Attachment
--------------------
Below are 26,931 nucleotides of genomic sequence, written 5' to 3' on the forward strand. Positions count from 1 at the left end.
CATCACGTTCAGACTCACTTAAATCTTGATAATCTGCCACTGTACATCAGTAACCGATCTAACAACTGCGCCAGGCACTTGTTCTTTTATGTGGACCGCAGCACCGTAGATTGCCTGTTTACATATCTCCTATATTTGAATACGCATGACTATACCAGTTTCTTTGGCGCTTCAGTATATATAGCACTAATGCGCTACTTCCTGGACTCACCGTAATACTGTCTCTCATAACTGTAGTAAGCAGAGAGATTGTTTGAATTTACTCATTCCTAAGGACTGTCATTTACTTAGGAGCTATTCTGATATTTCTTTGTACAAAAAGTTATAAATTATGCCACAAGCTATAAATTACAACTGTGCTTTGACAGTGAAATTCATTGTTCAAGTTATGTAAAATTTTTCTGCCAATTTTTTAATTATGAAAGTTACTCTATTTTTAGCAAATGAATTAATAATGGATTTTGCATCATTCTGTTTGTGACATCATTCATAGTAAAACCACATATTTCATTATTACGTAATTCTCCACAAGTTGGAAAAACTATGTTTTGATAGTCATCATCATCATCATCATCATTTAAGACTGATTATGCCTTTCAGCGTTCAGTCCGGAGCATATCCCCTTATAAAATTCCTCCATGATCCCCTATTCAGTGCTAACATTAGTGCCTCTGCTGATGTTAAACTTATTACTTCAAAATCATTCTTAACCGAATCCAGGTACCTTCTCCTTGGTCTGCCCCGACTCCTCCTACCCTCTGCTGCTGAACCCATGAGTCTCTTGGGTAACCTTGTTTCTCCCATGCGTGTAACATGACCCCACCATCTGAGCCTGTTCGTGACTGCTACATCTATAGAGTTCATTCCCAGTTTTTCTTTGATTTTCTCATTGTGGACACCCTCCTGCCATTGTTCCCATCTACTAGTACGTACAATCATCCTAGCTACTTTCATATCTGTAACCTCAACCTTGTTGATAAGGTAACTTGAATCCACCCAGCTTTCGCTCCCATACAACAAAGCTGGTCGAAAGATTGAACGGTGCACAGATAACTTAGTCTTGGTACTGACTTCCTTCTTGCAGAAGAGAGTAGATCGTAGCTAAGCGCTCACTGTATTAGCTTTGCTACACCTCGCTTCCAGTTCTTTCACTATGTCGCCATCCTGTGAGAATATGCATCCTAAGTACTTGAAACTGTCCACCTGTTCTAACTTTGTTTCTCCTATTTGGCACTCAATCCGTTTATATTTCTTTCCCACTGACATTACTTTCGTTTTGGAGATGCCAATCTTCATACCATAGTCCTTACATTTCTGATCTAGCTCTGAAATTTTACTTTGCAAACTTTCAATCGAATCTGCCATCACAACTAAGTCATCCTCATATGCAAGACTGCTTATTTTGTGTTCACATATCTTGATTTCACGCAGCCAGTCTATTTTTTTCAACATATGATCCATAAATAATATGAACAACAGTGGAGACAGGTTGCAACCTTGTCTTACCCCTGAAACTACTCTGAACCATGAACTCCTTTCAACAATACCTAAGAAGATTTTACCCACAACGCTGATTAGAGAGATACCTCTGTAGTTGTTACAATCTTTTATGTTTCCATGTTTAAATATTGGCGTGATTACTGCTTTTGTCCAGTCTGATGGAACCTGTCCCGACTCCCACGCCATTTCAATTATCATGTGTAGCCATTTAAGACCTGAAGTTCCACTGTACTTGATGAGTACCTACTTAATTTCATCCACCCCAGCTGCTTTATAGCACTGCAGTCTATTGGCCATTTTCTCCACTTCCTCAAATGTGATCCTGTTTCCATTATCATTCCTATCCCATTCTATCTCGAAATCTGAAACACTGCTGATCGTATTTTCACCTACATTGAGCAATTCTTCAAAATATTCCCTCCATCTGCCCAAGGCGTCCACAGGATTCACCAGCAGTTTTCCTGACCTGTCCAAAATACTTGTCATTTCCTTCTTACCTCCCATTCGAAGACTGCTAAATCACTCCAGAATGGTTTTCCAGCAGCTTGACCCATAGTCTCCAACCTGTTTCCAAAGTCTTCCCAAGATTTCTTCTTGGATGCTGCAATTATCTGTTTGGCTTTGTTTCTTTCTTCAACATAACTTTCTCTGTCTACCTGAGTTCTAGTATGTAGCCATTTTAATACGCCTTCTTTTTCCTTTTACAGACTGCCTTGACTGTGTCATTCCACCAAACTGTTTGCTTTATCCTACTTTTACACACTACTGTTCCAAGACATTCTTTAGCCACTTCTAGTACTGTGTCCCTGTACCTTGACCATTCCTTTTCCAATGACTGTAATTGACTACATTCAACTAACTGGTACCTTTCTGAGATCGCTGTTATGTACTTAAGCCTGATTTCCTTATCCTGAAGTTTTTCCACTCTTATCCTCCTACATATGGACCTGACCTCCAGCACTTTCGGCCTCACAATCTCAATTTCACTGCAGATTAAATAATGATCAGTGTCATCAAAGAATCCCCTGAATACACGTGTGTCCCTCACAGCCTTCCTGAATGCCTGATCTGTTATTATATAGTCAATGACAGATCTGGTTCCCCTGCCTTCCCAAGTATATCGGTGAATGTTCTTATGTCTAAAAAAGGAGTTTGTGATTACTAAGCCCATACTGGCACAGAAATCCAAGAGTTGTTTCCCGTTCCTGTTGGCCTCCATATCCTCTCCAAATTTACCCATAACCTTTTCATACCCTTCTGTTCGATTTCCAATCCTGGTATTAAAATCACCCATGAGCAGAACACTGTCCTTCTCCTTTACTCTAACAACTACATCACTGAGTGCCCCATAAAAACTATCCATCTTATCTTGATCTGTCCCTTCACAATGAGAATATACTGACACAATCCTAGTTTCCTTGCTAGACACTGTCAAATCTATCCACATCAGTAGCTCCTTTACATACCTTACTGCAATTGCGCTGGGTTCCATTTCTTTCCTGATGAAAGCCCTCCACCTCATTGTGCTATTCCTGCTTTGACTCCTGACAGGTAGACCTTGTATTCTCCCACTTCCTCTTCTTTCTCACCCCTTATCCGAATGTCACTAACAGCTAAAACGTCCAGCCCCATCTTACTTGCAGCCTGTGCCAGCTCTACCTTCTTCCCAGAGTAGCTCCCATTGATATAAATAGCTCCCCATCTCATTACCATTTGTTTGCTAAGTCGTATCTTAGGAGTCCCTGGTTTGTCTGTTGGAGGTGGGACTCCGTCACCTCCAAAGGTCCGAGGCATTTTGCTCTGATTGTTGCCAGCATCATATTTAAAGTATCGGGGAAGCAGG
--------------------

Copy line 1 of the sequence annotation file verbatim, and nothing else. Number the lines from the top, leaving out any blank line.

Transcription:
Below are 26,931 nucleotides of genomic sequence, written 5' to 3' on the forward strand. Positions count from 1 at the left end.